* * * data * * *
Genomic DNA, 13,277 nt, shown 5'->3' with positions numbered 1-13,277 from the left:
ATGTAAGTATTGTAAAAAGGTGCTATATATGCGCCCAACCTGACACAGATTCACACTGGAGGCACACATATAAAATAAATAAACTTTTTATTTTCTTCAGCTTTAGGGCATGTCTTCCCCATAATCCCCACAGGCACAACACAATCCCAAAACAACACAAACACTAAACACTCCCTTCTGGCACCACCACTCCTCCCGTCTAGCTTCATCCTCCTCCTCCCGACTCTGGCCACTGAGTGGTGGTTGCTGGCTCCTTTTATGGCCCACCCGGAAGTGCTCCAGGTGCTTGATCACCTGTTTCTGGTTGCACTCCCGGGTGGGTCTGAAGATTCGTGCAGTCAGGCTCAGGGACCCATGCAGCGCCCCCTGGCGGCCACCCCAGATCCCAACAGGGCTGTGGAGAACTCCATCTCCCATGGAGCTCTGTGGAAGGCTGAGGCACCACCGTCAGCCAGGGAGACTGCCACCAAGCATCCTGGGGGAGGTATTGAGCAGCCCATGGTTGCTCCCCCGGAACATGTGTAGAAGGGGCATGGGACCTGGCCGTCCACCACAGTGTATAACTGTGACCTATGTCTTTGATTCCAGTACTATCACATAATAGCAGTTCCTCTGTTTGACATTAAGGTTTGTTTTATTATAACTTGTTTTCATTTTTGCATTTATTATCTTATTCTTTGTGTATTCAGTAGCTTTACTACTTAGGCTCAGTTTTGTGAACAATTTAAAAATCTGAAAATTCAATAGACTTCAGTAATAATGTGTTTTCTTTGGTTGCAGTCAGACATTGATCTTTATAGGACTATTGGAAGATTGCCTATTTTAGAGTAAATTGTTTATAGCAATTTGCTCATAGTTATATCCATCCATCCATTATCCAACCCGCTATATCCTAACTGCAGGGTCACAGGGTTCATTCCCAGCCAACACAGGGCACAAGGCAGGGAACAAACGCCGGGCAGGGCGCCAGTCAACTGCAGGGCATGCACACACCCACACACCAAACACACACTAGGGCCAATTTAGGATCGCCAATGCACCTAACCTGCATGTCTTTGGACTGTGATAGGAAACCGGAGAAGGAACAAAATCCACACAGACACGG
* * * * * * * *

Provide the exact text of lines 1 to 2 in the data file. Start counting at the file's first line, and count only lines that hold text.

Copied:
Genomic DNA, 13,277 nt, shown 5'->3' with positions numbered 1-13,277 from the left:
ATGTAAGTATTGTAAAAAGGTGCTATATATGCGCCCAACCTGACACAGATTCACACTGGAGGCACACATATAAAATAAATAAACTTTTTATTTTCTTCAGCTTTAGGGCATGTCTTCCCCATAATCCCCACAGGCACAACACAATCCCAAAACAACACAAACACTAAACACTCCCTTCTGGCACCACCACTCCTCCCGTCTAGCTTCATCCTCCTCCTCCCGACTCTGGCCACTGAGTGGTGGTTGCTGGCTCCTTTTATGGCCCACCCGGAAGTGCTCCAGGTGCTTGATCACCTGTTTCTGGTTGCACTCCCGGGTGGGTCTGAAGATTCGTGCAGTCAGGCTCAGGGACCCATGCAGCGCCCCCTGGCGGCCACCCCAGATCCCAACAGGGCTGTGGAGAACTCCATCTCCCATGGAGCTCTGTGGAAGGCTGAGGCACCACCGTCAGCCAGGGAGACTGCCACCAAGCATCCTGGGGGAGGTATTGAGCAGCCCATGGTTGCTCCCCCGGAACATGTGTAGAAGGGGCATGGGACCTGGCCGTCCACCACAGTGTATAACTGTGACCTATGTCTTTGATTCCAGTACTATCACATAATAGCAGTTCCTCTGTTTGACATTAAGGTTTGTTTTATTATAACTTGTTTTCATTTTTGCATTTATTATCTTATTCTTTGTGTATTCAGTAGCTTTACTACTTAGGCTCAGTTTTGTGAACAATTTAAAAATCTGAAAATTCAATAGACTTCAGTAATAATGTGTTTTCTTTGGTTGCAGTCAGACATTGATCTTTATAGGACTATTGGAAGATTGCCTATTTTAGAGTAAATTGTTTATAGCAATTTGCTCATAGTTATATCCATCCATCCATTATCCAACCCGCTATATCCTAACTGCAGGGTCACAGGGTTCATTCCCAGCCAACACAGGGCACAAGGCAGGGAACAAACGCCGGGCAGGGCGCCAGTCAACTGCAGGGCATGCACACACCCACACACCAAACACACACTAGGGCCAATTTAGGATCGCCAATGCACCTAACCTGCATGTCTTTGGACTGTGATAGGAAACCGGAGAAGGAACAAAATCCACACAGACACGG